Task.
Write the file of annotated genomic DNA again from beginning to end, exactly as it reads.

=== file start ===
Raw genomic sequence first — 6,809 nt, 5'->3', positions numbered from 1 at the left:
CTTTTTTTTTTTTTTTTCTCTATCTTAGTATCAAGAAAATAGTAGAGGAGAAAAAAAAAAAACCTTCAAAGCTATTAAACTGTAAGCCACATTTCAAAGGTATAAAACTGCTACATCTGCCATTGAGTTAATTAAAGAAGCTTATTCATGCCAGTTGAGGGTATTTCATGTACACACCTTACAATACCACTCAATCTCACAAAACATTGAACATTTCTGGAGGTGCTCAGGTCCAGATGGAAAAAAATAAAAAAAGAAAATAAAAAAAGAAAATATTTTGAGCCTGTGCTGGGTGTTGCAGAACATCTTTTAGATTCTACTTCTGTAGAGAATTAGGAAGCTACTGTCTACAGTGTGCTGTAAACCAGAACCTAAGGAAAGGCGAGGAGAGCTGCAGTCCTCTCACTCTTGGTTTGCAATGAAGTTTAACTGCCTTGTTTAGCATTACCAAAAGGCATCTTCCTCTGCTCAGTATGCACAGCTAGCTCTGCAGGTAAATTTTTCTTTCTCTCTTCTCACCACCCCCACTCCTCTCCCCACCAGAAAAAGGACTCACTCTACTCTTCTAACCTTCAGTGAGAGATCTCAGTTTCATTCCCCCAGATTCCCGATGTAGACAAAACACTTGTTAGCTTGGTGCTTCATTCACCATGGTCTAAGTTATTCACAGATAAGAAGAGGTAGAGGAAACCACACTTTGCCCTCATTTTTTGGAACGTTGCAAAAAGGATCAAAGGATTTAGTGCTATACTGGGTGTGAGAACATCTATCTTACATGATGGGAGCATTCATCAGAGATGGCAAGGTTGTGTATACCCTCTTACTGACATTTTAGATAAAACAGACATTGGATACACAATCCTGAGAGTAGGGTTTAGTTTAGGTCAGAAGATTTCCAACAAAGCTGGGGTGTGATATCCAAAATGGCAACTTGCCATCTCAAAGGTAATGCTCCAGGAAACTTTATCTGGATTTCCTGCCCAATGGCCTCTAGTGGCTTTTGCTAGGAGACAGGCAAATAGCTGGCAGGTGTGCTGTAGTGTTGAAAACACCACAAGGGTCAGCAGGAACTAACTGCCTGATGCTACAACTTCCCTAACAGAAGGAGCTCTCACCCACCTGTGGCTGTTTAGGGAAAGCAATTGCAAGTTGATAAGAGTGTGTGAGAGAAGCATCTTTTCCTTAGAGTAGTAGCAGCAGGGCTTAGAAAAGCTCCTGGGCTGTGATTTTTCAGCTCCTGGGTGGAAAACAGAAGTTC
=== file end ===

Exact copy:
Raw genomic sequence first — 6,809 nt, 5'->3', positions numbered from 1 at the left:
CTTTTTTTTTTTTTTTTCTCTATCTTAGTATCAAGAAAATAGTAGAGGAGAAAAAAAAAAAACCTTCAAAGCTATTAAACTGTAAGCCACATTTCAAAGGTATAAAACTGCTACATCTGCCATTGAGTTAATTAAAGAAGCTTATTCATGCCAGTTGAGGGTATTTCATGTACACACCTTACAATACCACTCAATCTCACAAAACATTGAACATTTCTGGAGGTGCTCAGGTCCAGATGGAAAAAAATAAAAAAAGAAAATAAAAAAAGAAAATATTTTGAGCCTGTGCTGGGTGTTGCAGAACATCTTTTAGATTCTACTTCTGTAGAGAATTAGGAAGCTACTGTCTACAGTGTGCTGTAAACCAGAACCTAAGGAAAGGCGAGGAGAGCTGCAGTCCTCTCACTCTTGGTTTGCAATGAAGTTTAACTGCCTTGTTTAGCATTACCAAAAGGCATCTTCCTCTGCTCAGTATGCACAGCTAGCTCTGCAGGTAAATTTTTCTTTCTCTCTTCTCACCACCCCCACTCCTCTCCCCACCAGAAAAAGGACTCACTCTACTCTTCTAACCTTCAGTGAGAGATCTCAGTTTCATTCCCCCAGATTCCCGATGTAGACAAAACACTTGTTAGCTTGGTGCTTCATTCACCATGGTCTAAGTTATTCACAGATAAGAAGAGGTAGAGGAAACCACACTTTGCCCTCATTTTTTGGAACGTTGCAAAAAGGATCAAAGGATTTAGTGCTATACTGGGTGTGAGAACATCTATCTTACATGATGGGAGCATTCATCAGAGATGGCAAGGTTGTGTATACCCTCTTACTGACATTTTAGATAAAACAGACATTGGATACACAATCCTGAGAGTAGGGTTTAGTTTAGGTCAGAAGATTTCCAACAAAGCTGGGGTGTGATATCCAAAATGGCAACTTGCCATCTCAAAGGTAATGCTCCAGGAAACTTTATCTGGATTTCCTGCCCAATGGCCTCTAGTGGCTTTTGCTAGGAGACAGGCAAATAGCTGGCAGGTGTGCTGTAGTGTTGAAAACACCACAAGGGTCAGCAGGAACTAACTGCCTGATGCTACAACTTCCCTAACAGAAGGAGCTCTCACCCACCTGTGGCTGTTTAGGGAAAGCAATTGCAAGTTGATAAGAGTGTGTGAGAGAAGCATCTTTTCCTTAGAGTAGTAGCAGCAGGGCTTAGAAAAGCTCCTGGGCTGTGATTTTTCAGCTCCTGGGTGGAAAACAGAAGTTC